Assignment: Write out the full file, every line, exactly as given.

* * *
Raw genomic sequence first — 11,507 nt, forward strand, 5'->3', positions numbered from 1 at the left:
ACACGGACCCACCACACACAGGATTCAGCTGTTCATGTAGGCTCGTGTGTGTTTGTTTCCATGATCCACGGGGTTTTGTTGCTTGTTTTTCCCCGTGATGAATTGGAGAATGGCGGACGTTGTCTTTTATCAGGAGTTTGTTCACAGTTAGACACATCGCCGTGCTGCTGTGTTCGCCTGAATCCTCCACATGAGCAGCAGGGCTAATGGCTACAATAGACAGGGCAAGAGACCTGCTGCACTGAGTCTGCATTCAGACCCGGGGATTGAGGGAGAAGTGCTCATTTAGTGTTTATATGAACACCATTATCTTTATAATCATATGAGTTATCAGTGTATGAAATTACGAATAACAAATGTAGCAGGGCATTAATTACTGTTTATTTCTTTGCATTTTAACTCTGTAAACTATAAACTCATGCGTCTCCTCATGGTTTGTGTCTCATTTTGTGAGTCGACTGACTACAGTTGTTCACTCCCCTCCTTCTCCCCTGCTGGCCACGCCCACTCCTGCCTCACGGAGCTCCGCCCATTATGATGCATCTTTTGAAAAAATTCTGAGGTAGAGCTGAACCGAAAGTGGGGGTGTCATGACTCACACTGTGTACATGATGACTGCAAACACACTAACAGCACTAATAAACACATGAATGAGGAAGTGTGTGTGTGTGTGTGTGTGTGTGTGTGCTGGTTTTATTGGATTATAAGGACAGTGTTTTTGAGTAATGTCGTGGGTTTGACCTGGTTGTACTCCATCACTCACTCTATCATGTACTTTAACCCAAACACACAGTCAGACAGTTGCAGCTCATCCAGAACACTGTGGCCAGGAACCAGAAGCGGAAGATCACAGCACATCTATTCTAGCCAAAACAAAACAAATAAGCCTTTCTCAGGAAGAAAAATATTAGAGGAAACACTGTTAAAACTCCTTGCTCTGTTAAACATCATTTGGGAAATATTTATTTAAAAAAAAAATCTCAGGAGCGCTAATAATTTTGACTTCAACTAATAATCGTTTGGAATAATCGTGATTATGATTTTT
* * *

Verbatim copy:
Raw genomic sequence first — 11,507 nt, forward strand, 5'->3', positions numbered from 1 at the left:
ACACGGACCCACCACACACAGGATTCAGCTGTTCATGTAGGCTCGTGTGTGTTTGTTTCCATGATCCACGGGGTTTTGTTGCTTGTTTTTCCCCGTGATGAATTGGAGAATGGCGGACGTTGTCTTTTATCAGGAGTTTGTTCACAGTTAGACACATCGCCGTGCTGCTGTGTTCGCCTGAATCCTCCACATGAGCAGCAGGGCTAATGGCTACAATAGACAGGGCAAGAGACCTGCTGCACTGAGTCTGCATTCAGACCCGGGGATTGAGGGAGAAGTGCTCATTTAGTGTTTATATGAACACCATTATCTTTATAATCATATGAGTTATCAGTGTATGAAATTACGAATAACAAATGTAGCAGGGCATTAATTACTGTTTATTTCTTTGCATTTTAACTCTGTAAACTATAAACTCATGCGTCTCCTCATGGTTTGTGTCTCATTTTGTGAGTCGACTGACTACAGTTGTTCACTCCCCTCCTTCTCCCCTGCTGGCCACGCCCACTCCTGCCTCACGGAGCTCCGCCCATTATGATGCATCTTTTGAAAAAATTCTGAGGTAGAGCTGAACCGAAAGTGGGGGTGTCATGACTCACACTGTGTACATGATGACTGCAAACACACTAACAGCACTAATAAACACATGAATGAGGAAGTGTGTGTGTGTGTGTGTGTGTGTGTGTGCTGGTTTTATTGGATTATAAGGACAGTGTTTTTGAGTAATGTCGTGGGTTTGACCTGGTTGTACTCCATCACTCACTCTATCATGTACTTTAACCCAAACACACAGTCAGACAGTTGCAGCTCATCCAGAACACTGTGGCCAGGAACCAGAAGCGGAAGATCACAGCACATCTATTCTAGCCAAAACAAAACAAATAAGCCTTTCTCAGGAAGAAAAATATTAGAGGAAACACTGTTAAAACTCCTTGCTCTGTTAAACATCATTTGGGAAATATTTATTTAAAAAAAAAATCTCAGGAGCGCTAATAATTTTGACTTCAACTAATAATCGTTTGGAATAATCGTGATTATGATTTTT